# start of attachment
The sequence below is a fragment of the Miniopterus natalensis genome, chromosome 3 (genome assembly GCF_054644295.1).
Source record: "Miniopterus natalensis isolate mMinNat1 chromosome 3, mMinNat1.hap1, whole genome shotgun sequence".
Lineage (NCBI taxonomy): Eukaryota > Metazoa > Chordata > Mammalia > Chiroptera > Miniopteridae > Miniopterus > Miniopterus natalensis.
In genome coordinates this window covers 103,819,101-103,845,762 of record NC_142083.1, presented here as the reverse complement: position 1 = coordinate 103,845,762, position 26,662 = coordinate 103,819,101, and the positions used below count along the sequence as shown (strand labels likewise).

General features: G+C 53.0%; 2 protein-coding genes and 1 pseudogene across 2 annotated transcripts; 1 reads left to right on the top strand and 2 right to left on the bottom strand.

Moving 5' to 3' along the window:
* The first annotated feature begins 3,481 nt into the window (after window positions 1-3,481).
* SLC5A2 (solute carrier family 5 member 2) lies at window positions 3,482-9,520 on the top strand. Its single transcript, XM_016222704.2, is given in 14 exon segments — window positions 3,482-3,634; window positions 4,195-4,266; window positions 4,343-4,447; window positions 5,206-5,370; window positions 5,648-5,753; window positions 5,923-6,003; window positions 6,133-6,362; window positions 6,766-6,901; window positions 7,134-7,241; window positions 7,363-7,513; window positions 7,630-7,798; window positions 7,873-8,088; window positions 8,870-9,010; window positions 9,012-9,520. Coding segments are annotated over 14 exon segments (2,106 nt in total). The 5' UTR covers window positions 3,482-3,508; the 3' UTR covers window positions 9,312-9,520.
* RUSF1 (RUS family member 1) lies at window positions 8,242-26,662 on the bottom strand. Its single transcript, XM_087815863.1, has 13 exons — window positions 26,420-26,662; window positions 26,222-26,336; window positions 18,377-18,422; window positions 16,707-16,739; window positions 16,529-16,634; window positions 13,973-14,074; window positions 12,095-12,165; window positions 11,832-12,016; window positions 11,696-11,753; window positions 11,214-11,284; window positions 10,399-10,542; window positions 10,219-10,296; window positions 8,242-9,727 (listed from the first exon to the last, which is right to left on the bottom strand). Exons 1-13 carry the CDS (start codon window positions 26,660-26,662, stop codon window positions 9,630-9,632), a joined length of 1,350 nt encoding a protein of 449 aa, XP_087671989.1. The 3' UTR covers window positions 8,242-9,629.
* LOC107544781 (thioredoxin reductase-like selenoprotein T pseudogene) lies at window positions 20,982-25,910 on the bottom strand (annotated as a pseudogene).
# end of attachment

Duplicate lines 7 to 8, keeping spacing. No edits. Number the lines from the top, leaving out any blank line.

* The first annotated feature begins 3,481 nt into the window (after window positions 1-3,481).
* SLC5A2 (solute carrier family 5 member 2) lies at window positions 3,482-9,520 on the top strand. Its single transcript, XM_016222704.2, is given in 14 exon segments — window positions 3,482-3,634; window positions 4,195-4,266; window positions 4,343-4,447; window positions 5,206-5,370; window positions 5,648-5,753; window positions 5,923-6,003; window positions 6,133-6,362; window positions 6,766-6,901; window positions 7,134-7,241; window positions 7,363-7,513; window positions 7,630-7,798; window positions 7,873-8,088; window positions 8,870-9,010; window positions 9,012-9,520. Coding segments are annotated over 14 exon segments (2,106 nt in total). The 5' UTR covers window positions 3,482-3,508; the 3' UTR covers window positions 9,312-9,520.